HOW TO SOLVE UNPROVOKED AGGRESSIVE CAT BEHAVIOR
If you are dealing with an aggressive cat that attacks people or other cats, don’t take it personally. Here are a few solutions.
5 Common Cat Behavior Problems and Solutions
While cats are amazing, complex and unique creatures, life with felines isn’t all cuddles and catnip. Scratching, spraying, and other common cat problems can leave you feeling frustrated and out-of-sync with your four-legged friend.
If you find yourself in this situation – don’t despair! Many of these behavioral problems have simple solutions.
The first thing to note is if you notice your cat engaging in destructive behaviors, schedule a trip to the vet to rule out underlying health issues.
HOW TO SOLVE THE TOP 5 CAT BEHAVIOR ISSUES
1. Cats That Bite or Scratch People.
Feline aggression can derail the coziest of cat-human relationships. If your cat is getting under your skin (literally), ask yourself: has my cat always been a biter, or is this behavior new?
Whether you have a long-term biter or a newbie to the scratch scene, there is hope for change. Most cats can be taught to be more gentle with people—as long as you give them plenty of opportunities to express their aggression in acceptable ways, like positive forms of play.
All cats need to play. They tackle, wrestle, swat, and bite. When your cat scratches or bites your hand, he probably thinks he’s playing with you. Never use your hands or feet to play with a kitten or cat. Get plenty of wands, feathers, scarves, and other interactive toys, and set aside at least 15 minutes every day to play with your cat.
2. Cats That Keep You Up at Night – Or Wake You Up Too Early In The Morning.
What’s the worst thing about a feline alarm clock? There’s no snooze button! If you’re getting dark circles under your eyes from dealing with your cat’s nighttime or early morning activity, try these solutions.
Understand your cat’s nighttime behavior. Is your cat waking you up “on purpose,” or is he just being too noisy after bedtime? If the answer is the latter, put the jingle bell toys away after dark, and replace them with soft, foam balls that your cat can bat around without waking up the whole house.
If your cat is purposely waking you up—for example, by coming into your room and meowing loudly or pawing your face-try to figure out what she’s trying to get from you. Is he bored or lonely? Make sure he has plenty of (quiet) toys. Provide plenty of stimulation, exercise, and companionship during the day so he doesn’t need to search for these during the night.
If you’re a one-cat household, consider getting your cat a companion to help keep them occupied and active during the dat.
Is she waking you up because she is hungry or thirsty? Make sure to provide her adequate sustenance during the day and provide plenty of water to last through the night.
3. Cats That Scratch Furniture, Clothes, or Rugs.
Does your cat have a habit of destroying your home furnishings? Try a little using behavior modification to curb her bad habits.
Scratching posts, and more scratching posts. Place these everywhere.
If you don’t want your cat to scratch up your sofa, you need to provide plenty of acceptable places to scratch. Invest in some posts your cat will actually use and sprinkle some catnip to encourage them to choose the post over your couch.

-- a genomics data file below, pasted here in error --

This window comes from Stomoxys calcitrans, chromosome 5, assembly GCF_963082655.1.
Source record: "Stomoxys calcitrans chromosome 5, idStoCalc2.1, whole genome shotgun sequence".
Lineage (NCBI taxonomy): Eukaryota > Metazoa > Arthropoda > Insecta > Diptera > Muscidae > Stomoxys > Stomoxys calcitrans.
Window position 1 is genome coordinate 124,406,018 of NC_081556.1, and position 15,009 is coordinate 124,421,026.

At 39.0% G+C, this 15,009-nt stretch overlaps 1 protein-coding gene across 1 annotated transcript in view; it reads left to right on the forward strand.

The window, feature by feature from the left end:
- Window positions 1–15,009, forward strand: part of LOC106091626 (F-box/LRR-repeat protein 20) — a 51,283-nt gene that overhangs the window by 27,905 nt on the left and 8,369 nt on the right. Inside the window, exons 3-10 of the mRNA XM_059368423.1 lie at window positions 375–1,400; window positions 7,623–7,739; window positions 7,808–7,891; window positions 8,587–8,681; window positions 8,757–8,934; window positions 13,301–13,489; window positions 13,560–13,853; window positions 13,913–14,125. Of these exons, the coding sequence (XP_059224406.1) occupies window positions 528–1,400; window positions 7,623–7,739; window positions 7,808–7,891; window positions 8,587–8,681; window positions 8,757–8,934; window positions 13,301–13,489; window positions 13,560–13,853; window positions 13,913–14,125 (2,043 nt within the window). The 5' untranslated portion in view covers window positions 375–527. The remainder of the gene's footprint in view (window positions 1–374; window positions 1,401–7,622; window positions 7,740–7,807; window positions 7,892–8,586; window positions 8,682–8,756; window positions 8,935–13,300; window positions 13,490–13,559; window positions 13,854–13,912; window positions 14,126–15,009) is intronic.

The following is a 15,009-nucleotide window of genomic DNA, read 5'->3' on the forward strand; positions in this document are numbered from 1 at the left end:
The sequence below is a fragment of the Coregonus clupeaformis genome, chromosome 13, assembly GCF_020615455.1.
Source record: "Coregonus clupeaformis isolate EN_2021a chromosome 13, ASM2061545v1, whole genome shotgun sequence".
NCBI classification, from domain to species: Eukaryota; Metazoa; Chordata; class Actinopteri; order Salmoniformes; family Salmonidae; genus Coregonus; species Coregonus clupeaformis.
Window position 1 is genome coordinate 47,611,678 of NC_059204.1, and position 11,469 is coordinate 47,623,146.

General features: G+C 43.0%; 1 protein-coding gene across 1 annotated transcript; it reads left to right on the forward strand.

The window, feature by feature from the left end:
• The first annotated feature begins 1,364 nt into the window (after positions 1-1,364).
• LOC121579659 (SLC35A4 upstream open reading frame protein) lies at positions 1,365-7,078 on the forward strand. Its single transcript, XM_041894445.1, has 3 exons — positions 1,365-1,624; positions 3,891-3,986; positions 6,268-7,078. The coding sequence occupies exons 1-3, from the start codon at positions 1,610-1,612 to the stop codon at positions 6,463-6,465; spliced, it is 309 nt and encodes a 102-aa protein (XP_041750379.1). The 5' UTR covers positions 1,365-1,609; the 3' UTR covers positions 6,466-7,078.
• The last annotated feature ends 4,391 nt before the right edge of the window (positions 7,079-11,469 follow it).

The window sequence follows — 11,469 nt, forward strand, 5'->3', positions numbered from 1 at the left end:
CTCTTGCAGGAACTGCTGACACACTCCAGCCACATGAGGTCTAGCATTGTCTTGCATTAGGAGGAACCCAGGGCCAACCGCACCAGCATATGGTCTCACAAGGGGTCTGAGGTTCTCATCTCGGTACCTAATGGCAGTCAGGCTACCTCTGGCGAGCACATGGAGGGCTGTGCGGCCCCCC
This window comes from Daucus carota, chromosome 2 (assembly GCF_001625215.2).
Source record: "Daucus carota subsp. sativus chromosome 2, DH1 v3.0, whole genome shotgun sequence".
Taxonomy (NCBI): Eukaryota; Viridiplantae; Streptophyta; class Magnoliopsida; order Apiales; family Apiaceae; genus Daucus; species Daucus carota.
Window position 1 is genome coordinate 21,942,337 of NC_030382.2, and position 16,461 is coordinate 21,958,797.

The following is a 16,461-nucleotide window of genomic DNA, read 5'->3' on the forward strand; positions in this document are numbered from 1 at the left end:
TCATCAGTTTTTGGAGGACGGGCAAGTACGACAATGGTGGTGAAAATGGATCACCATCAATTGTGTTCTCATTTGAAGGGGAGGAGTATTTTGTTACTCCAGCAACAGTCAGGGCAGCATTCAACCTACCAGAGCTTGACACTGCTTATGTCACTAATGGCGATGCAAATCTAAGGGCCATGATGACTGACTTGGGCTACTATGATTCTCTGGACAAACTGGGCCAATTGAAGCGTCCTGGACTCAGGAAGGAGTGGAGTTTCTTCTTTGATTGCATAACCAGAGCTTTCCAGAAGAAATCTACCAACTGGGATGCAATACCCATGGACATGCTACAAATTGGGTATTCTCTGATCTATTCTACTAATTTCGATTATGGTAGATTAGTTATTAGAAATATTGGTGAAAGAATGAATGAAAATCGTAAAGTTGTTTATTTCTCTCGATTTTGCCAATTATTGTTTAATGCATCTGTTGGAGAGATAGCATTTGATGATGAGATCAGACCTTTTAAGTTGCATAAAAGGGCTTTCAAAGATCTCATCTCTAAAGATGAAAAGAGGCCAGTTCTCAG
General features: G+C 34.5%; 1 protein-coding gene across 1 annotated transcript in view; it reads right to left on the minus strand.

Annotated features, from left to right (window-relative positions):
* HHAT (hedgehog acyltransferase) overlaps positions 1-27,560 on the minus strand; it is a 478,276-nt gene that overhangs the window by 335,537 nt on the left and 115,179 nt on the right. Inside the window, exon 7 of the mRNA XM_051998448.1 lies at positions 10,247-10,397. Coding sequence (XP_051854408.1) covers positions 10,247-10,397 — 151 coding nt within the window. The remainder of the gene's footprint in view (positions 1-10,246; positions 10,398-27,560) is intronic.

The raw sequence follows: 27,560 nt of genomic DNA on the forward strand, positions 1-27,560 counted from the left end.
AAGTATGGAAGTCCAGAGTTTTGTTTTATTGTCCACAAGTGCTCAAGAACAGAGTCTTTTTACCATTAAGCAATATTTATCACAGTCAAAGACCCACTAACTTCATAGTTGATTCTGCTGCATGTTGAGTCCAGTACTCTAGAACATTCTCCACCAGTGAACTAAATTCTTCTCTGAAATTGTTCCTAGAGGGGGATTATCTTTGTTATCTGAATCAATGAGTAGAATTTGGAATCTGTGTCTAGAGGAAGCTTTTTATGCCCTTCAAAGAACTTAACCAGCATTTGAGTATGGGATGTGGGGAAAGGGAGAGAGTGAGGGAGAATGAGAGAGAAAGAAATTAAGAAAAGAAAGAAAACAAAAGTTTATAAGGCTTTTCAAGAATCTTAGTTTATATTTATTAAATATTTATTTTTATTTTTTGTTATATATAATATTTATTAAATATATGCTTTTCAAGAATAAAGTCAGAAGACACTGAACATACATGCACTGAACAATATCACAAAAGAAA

If you notice your cat scratching your clothes or furniture, gently discourage the behavior with a squirt from a water bottle). Provide enthusiastic, lavish praise every time she approaches a post.
4. Cats That Don’t Want to Use the Litter Box.
Litter box issues tend to be one of the more frustrating and difficult problems faced by cat parents. Litter aversion is the #1 reason cats are surrendered to shelters, but there are many ways to help combat this issue and help your cat learn to always use their box.
When it comes to litter aversion, it’s important to start by ruling out medical problems. An infection or other illness could be making it hard for your cat to control his bladder.
Next, consider the location of your cat’s litter box. Is it easily accessible, in a private but comfortable location? Just like you wouldn’t want to use the bathroom in a dingy, cold basement corner, your cat won’t want to either.
Make sure you provide plenty of litter boxes, especially if you have multiple cats, as they can become territorial. A good rule of thumb to stick to is to keep one litter box per cat, plus one extra. Make that they’re large and comfortable. You should also note how old the litter boxes are and replace any over 2-3 years old, as plastic boxes can absorb residual odors over the years.
In addition to these tips, try slowly transitioning to a litter with a cat attractant into your cat’s current litter, to help draw them to the litter box. Make sure to scoop the litter box daily to keep it clean and fresh.
5. Cats That Put The “Scared” in “Scaredy Cat.”
Cats are independent, but they are also social creatures by nature. Your shy kitty may never be the life of the party, but your dreams of feline cuddle time may still come true. It’s important to remain patient with your cat, as losing your temper can increase their anxiety and reclusive behavior.
Respect your cat’s need for space. Your cat needs alone time to feel comfortable and safe. Provide enclosed spaces that allow your cat to “hide” while still being part of the action. Try placing baskets or covered cat beds in social spaces, like the living room. If your cat can watch you from his safe space, he’ll gradually get more comfortable.
No one’s perfect, and your cat is an individual just like everyone else. If you can learn to accept her personal quirks, while curbing the more frustrating behaviors, you’ll soon be basking in cat-happy bliss. Want more cat care tips? We’ve got you covered.